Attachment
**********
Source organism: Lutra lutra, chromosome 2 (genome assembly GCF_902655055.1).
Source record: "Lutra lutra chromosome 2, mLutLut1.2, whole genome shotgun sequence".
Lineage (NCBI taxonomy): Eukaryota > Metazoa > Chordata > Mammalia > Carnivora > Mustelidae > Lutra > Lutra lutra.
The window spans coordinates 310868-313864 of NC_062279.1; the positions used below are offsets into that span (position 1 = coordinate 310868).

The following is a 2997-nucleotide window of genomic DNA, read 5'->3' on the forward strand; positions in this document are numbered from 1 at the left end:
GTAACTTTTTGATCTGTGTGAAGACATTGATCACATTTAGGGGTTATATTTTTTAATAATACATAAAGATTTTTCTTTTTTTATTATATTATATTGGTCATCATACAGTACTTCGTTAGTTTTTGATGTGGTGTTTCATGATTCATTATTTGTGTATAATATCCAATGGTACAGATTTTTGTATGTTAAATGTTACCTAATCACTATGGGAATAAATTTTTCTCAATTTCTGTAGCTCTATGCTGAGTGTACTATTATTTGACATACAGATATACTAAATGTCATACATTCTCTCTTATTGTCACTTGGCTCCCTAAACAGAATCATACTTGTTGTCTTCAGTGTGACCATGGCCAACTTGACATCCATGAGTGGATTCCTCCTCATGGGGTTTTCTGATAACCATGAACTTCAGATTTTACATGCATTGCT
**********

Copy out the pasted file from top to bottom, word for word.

Source organism: Lutra lutra, chromosome 2 (genome assembly GCF_902655055.1).
Source record: "Lutra lutra chromosome 2, mLutLut1.2, whole genome shotgun sequence".
Lineage (NCBI taxonomy): Eukaryota > Metazoa > Chordata > Mammalia > Carnivora > Mustelidae > Lutra > Lutra lutra.
The window spans coordinates 310868-313864 of NC_062279.1; the positions used below are offsets into that span (position 1 = coordinate 310868).

The following is a 2997-nucleotide window of genomic DNA, read 5'->3' on the forward strand; positions in this document are numbered from 1 at the left end:
GTAACTTTTTGATCTGTGTGAAGACATTGATCACATTTAGGGGTTATATTTTTTAATAATACATAAAGATTTTTCTTTTTTTATTATATTATATTGGTCATCATACAGTACTTCGTTAGTTTTTGATGTGGTGTTTCATGATTCATTATTTGTGTATAATATCCAATGGTACAGATTTTTGTATGTTAAATGTTACCTAATCACTATGGGAATAAATTTTTCTCAATTTCTGTAGCTCTATGCTGAGTGTACTATTATTTGACATACAGATATACTAAATGTCATACATTCTCTCTTATTGTCACTTGGCTCCCTAAACAGAATCATACTTGTTGTCTTCAGTGTGACCATGGCCAACTTGACATCCATGAGTGGATTCCTCCTCATGGGGTTTTCTGATAACCATGAACTTCAGATTTTACATGCATTGCT